Secretary Sonny Perdue Testifies on 2018 Farm Bill
By Sam Gaston and Leslie Haymon
“The state of the rural economy is fragile,” said Secretary of Agriculture Sonny Perdue while testifying to the House Committee on Agriculture on February 6, 2018. The Agricultural Act of 2014, which reauthorized agricultural and farm programs expires this year. This hearing is part of the effort to draft the next reauthorization, colloquially knowns as the farm bill.
Falling commodity prices distress farmers nationwide. For example, under the North American Free Trade Agreement, or NAFTA, the California milk market saw an 885% increase in exports, but since 2014, U.S. exports have fallen due to these lower commodity prices and uncertainty over the agreement’s future. Secretary Perdue stated that he expects NAFTA to be renegotiated by the end of the year – improving exports once again. Similarly, Louisiana farmers are seeing cotton costs rise $100 more than their revenue. The rising prices of wheat and beef in Kansas are seeing farmers losing out in areas where Japanese beef has taken over the market.
Concerns were also raised about the agricultural workforce. Rep. Jimmy Panetta noted that in California, there is a serious need to improve the H-2A visa program which allows U.S. employers to bring foreign nationals to America to fulfill agricultural jobs on a temporary basis.
Programs expanding access to broadband internet in rural communities are housed in the U.S. Department of Agriculture. The department is working with the Federal Communications Commission, or FCC, and Department of Commerce to expand broadband access. Secretary Perdue explained that the Trump Administration is working to develop a nationwide strategy that opens more competition in the market. The administration is concerned that other nations are “catching up” technologically. The administration seeks to expand telecommunications research and advance ways to bring high-speed internet access to rural America while improving our productivity and focusing on resolving our most difficult issues.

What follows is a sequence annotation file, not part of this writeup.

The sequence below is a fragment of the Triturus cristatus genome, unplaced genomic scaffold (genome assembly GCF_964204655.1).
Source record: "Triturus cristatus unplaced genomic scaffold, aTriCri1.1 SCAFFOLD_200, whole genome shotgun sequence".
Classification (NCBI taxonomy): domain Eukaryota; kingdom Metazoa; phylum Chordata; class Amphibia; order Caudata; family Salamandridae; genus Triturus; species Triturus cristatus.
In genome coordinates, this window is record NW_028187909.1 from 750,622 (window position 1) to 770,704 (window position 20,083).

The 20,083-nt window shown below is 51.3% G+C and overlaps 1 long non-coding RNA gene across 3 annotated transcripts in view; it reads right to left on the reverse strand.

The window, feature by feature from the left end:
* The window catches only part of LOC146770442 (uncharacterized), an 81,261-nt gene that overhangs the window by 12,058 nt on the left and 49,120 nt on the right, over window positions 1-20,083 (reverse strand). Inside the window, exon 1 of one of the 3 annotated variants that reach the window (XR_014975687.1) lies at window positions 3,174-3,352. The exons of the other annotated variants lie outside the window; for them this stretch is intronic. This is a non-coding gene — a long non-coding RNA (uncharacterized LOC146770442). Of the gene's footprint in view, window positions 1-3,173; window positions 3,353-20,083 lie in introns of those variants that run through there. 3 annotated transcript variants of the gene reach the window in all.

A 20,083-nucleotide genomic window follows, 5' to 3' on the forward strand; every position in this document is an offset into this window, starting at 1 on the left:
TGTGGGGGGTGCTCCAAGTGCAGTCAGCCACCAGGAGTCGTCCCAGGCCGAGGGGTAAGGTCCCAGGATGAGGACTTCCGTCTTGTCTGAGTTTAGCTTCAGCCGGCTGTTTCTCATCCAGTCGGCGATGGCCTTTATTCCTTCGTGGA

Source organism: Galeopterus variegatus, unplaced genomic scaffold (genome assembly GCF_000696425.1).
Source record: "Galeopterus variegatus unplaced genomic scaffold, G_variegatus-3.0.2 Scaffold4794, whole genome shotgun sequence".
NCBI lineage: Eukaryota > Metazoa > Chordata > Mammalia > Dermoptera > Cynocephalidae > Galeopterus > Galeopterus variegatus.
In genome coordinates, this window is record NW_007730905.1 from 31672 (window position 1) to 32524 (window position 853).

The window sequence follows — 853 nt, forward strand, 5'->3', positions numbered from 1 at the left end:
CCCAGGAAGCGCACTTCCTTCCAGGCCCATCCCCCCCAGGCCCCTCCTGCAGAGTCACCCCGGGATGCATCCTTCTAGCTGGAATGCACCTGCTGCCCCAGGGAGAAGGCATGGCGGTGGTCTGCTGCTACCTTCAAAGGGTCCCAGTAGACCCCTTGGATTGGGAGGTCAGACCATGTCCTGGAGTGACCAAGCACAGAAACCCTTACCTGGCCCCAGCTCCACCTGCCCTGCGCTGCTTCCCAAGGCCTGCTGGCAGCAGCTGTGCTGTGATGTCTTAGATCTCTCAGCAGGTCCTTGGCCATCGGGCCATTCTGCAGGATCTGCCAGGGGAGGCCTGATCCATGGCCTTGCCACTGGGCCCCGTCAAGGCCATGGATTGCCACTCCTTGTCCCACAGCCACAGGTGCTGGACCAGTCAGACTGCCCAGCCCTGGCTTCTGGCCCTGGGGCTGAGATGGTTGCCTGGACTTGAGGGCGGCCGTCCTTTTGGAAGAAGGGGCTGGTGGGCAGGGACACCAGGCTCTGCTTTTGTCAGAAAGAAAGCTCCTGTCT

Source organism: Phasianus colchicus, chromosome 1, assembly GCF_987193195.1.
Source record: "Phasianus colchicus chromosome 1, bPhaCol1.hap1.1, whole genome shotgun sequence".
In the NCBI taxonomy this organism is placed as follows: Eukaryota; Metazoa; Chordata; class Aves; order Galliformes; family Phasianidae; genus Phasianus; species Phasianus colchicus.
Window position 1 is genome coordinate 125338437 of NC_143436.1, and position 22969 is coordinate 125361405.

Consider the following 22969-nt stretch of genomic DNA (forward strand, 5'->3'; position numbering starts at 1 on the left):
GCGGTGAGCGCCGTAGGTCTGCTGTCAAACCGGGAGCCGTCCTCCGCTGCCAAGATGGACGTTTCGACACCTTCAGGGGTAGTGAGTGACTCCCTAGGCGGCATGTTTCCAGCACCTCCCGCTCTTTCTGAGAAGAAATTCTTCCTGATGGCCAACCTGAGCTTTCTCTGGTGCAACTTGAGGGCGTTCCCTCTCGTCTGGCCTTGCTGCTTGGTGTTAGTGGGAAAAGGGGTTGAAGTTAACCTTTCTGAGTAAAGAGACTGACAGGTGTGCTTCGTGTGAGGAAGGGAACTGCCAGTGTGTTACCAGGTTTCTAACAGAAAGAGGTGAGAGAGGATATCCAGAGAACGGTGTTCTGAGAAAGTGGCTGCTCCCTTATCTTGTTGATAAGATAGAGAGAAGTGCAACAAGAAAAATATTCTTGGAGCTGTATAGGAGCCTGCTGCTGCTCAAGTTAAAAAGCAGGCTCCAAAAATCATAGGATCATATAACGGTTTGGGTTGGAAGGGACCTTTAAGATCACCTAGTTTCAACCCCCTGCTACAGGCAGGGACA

While not a farm bill specific, the secretary also reiterated that USDA’s commitment to coordinating with the Department of Health and Human Services (HHS) on the opioid crisis, helping improve American energy independence, working to get veterinarians to areas of need, and ensuring dedicated money in the upcoming infrastructure bill for locks and dams. CSG will continue to monitor these issues and the progress of the 2018 Farm Bill.